Having spent a bit of time in Scotland, I can attest that the scenery in the Highlands bears more than a passing resemblance to the Yukon, albeit in miniature. That being so, the idea of holding Highland Games in the Klondike is less odd than it might seem.

In fact, according to the members of the committee organizing the Top of the World Highland Games, it’s been done before.

In 1899, there was a competition on Front Street, where there was a good deal less traffic in those days when the river was the prime mover of people and goods.

There haven’t been any in Dawson since, although there are games held all over Canada every year, and not just in Cape Breton, either.

In fact, wherever in the world Scots may have made their mark, which, thanks to the Highland Clearances, was just about everywhere, you are likely to find the Highland Games.

The Yukon even has its own tartan, designed by my friend and former fellow Faroite, Janet Couture, and accepted as an official tartan by the Court of Lord Lyon in Edinburgh, Scotland, back in 1984.

The weekend of June 15 to 17 will see the games return to Dawson, organized by a group that has been working towards this goal for more than a year.

Some of the events, such as the tug-o-war, will be familiar to audiences. Others, such as the hammer throw and the caber (log) toss will seem a little stranger, not least because they will be executed by people wearing kilts.

For those who want to try out some of these contests and have never done them before, there will be a training session led by the guest professional Highland Games athletes from 1 to 4 p.m. on June 15.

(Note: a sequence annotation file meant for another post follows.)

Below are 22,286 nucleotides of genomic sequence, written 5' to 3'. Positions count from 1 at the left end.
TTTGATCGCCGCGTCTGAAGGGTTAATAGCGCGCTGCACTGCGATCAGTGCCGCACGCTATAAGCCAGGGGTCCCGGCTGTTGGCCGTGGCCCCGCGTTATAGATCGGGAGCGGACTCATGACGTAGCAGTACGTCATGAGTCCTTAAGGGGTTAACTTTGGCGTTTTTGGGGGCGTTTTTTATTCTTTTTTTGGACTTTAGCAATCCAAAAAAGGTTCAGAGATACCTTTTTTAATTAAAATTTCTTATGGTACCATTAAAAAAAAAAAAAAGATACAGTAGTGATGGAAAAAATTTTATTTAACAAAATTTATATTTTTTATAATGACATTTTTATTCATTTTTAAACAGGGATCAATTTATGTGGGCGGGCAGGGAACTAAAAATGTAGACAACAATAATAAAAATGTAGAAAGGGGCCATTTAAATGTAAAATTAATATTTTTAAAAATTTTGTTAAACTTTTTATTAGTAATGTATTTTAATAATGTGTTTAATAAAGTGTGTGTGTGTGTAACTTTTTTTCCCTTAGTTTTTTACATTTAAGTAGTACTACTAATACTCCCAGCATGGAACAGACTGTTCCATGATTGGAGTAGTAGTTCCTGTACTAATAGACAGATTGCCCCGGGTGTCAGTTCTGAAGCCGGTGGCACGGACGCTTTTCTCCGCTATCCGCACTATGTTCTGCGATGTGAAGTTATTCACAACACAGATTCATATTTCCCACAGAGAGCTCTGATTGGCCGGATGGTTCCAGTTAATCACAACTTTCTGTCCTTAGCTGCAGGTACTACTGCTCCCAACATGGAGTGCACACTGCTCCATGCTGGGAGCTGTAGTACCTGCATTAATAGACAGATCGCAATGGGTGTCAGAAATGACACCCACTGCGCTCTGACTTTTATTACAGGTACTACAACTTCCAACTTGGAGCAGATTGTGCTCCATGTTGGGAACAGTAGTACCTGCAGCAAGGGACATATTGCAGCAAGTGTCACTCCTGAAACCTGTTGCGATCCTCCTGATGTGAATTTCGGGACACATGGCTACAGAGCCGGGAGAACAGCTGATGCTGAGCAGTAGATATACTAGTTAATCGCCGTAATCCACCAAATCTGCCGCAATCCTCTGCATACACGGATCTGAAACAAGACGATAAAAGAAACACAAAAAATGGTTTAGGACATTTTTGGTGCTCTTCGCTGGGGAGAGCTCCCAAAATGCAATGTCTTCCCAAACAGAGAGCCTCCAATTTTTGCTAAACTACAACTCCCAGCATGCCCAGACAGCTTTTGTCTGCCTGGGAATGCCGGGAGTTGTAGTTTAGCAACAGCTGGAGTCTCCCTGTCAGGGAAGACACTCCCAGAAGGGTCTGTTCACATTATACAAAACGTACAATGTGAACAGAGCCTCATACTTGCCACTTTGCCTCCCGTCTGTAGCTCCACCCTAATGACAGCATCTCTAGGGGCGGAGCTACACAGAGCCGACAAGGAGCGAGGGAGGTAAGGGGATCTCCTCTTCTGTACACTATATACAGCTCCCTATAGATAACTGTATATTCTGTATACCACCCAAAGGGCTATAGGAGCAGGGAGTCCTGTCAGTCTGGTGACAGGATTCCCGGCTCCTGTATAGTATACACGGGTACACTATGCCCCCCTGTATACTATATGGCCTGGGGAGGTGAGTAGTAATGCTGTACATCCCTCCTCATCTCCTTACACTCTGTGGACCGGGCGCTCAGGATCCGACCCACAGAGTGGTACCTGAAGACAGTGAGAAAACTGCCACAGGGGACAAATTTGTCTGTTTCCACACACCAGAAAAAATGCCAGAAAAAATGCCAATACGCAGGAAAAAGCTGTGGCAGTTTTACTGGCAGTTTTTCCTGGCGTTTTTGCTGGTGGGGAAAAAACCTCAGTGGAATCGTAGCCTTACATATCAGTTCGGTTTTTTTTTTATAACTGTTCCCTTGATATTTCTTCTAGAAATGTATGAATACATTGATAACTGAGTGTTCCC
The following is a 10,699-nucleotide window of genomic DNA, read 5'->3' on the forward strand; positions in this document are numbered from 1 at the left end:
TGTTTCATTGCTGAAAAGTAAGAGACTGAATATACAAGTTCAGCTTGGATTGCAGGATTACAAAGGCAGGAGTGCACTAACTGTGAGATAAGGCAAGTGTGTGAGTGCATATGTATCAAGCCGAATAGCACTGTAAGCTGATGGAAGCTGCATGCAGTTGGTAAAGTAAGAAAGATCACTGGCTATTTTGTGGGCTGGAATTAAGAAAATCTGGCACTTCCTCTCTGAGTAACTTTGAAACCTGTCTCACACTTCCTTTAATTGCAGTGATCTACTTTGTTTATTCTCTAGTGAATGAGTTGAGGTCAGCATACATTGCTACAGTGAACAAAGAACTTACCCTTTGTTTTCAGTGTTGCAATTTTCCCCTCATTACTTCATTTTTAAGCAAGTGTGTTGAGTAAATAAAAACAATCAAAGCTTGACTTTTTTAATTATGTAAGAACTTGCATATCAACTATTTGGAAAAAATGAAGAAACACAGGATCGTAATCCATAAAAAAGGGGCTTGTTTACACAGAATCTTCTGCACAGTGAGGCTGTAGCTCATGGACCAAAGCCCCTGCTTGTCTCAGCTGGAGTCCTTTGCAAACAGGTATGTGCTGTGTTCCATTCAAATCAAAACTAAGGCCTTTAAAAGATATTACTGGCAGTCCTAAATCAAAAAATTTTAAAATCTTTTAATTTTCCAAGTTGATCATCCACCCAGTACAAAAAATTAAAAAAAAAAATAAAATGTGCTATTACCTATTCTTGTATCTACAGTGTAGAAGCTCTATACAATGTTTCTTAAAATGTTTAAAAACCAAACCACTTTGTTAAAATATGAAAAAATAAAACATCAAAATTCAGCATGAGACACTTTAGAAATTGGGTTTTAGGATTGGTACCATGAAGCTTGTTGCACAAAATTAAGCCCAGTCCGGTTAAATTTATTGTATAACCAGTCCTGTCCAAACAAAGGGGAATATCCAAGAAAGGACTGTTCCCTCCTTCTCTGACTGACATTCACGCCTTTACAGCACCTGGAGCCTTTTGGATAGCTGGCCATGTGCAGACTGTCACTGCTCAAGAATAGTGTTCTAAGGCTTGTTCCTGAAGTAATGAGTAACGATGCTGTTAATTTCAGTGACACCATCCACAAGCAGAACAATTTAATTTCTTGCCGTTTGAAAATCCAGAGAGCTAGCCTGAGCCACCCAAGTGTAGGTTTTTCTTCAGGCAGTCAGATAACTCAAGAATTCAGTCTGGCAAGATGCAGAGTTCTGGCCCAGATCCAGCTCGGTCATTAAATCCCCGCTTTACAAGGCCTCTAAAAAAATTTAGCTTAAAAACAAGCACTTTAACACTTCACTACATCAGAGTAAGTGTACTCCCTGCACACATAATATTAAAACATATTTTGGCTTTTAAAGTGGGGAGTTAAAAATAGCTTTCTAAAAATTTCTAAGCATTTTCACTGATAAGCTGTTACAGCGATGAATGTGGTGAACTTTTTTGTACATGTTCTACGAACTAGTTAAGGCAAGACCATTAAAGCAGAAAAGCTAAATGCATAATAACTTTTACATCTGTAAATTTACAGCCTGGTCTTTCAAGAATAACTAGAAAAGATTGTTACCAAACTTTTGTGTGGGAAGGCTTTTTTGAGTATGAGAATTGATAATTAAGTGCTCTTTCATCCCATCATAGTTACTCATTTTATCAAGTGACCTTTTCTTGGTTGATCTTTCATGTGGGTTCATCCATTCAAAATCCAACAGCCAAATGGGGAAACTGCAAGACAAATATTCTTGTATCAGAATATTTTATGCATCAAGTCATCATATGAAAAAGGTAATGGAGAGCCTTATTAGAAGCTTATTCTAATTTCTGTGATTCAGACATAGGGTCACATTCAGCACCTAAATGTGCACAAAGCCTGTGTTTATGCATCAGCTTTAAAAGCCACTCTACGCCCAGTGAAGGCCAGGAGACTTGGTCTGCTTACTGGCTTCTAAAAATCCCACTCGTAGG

The tentative schedule athttp://topoftheworldhighlandgames.caindicates there will also be some Yukon-themed contests as well. Nothing specific has been listed as of this writing, but I can imagine that some of the things we do at our Thaw di Gras would fit right in.

Not all the events will involve feats of athletic endurance, although the various types of Scottish dancing do require a fair bit of stamina.

There are some who would say that the bagpipes need some stamina and distance as well—for those listening to them.

There will be pipes aplenty at the Front St. gazebo on Friday, played as part of the opening ceremonies and as part of a competition, but the most dramatic piping will no doubt be that sounding from the Midnight Dome between 11 p.m. and 1 a.m. that night.

The fields at Crocus Bluff Park will be the venues for the man events on June 16, with both men and women competing for kilted glory. At the same time there will be kids’ games and fun activities for adults as well, with closing ceremonies scheduled to begin at 5 p.m.

The Art and Margaret Fry Arena will be the venue for a closing banquet and Ceilidh to round out the weekend.

All told, it sound like it will be an exciting weekend.